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At any given time, someone around the world is watching an episode of I Love Lucy. It’s aired as a rerun in 44 countries, and to me, it’s timeless. I Love Lucy was first aired on October 15, 1951, so tomorrow, October 15th, has been deemed National I Love Lucy Day! The series ran until 1957 with 180 episodes.
Although I never got to watch it live, every time I watch one of the 180 episodes I think back to a simpler time when my family would gather around the most prominent piece of furniture in our tiny home, the rabbit-eared, black-and-white television set. We had only three channels, but we felt like we were fortunate to have the goliath tv set that entertained and amazed us.
I know you have probably seen some of the recent biopic movies about the making of I Love Lucy, but I thought I’d throw in some tidbits that you may have missed or didn’t realize about this epic series.
During the 50s, movies were made in Hollywood and television shows were filmed in New York City. This move from the norm established Hollywood as the capital of broadcasting in the United States.
Lucy had starred in a popular radio comedy called My Favorite Husband opposite Richard Denning as her husband. It was written by Jess Oppenheimer, Madelyn Pugh and Bob Carroll, Jr. This talented trio went on to write I Love Lucy. But, when television executives decided to make the radio show a sitcom there was hesitation in casting Lucy’s real life husband, Desi Arnaz as her tv husband because of the fear that audiences would not accept an ”interracial” couple. Lucy held her ground, refusing to do the show if Desi were not cast. Guess she showed them.
Lucille Ball was the first woman to be pregnant on national tv. So as not to offend anyone, she was described as “expecting” rather than pregnant. During Lucy’s on-screen pregnancy she received hundreds of thousands of letters from American women. When her real life son was born she received 30 thousand congratulatory telegrams.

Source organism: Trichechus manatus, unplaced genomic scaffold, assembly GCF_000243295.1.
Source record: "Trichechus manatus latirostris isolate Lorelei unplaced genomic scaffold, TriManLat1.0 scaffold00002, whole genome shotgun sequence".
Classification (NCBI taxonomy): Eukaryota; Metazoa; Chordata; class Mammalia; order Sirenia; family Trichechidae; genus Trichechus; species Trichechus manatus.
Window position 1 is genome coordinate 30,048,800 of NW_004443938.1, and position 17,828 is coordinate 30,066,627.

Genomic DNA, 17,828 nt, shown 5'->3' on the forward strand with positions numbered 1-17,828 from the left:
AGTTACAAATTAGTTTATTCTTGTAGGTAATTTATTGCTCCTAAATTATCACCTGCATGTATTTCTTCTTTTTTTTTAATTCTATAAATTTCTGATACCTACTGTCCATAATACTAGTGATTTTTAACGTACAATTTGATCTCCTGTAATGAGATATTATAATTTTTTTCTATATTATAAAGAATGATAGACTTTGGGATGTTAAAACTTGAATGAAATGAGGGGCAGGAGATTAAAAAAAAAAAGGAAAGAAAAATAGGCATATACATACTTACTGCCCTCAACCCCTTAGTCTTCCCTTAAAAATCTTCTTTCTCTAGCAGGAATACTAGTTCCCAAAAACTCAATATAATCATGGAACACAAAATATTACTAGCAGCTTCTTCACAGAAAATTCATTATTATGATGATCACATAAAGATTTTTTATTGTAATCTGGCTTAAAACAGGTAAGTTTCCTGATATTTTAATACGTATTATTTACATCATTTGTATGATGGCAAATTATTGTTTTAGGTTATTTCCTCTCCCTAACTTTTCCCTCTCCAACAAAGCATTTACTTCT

William Frawley, who played Fred Mertz on the show, was a devout baseball fan. He had it written into his contract that he was excused from work when the Yankees were playing in the World Series of 1951, 1952, 1953, 1956 and 1958. His character was written out of two episodes because of this.
The I Love Lucy Christmas show was the first holiday special in the history of television. When the show was syndicated for re-runs it was removed. During the Christmas holidays, in 2013, it was revived and a colorized version was aired with 8.7 million viewers tuning in.
Lucy and Desi were the first millionaires of the television industry.
I Love Lucy was taped live, in front of a studio audience. So, the laughs you hear are real laughs rather than canned audio effects. The audience consisted of 300 ticketed viewers who were mainly tourists visiting Hollywood. Before each taping, Desi would emcee, introducing the cast, to warm up the audience for the show.
Lucy’s mother, DeDe, attended every single episode taping. You can hear Dede’s distinctive laugh on the show ‘s soundtrack.
Originally the credit sequence for I Love Lucy was a cartoon animation done by the Hanna-Barbera Studio. Later this credits were replaced by the satin heart.
In 1952, I Love Lucy hit #1 in the Nielsen tv ratings. It stayed there for 4 of its 6 seasons.
The episode when Little Ricky is born, “Lucy Goes to the Hospital” was viewed by 44 million people, roughly 72% of American households. This was 15 million more viewers than saw President Eisenhower’s inauguration the next day.
Lucy’s personal favorite episode was “Lucy’s Italian Movie” where she hilariously stomps grapes at a winery in Italy. It’s also Wimpy Girl’s favorite episode. See above cartoon. Duh.
So how are you going to celebrate I Love Lucy Day tomorrow?
You could display your Lucy collectibles in an honored place in your home, or you could do an I Love Lucy watching marathon or throw an I Love Lucy party.
I think that Capt’n Clean and I may celebrate everything “Lucy” with a nice “already stomped” bottle of Italian wine. Bravo Lucy! Amo Lucia! Viva il vino, Wimpy Girl!
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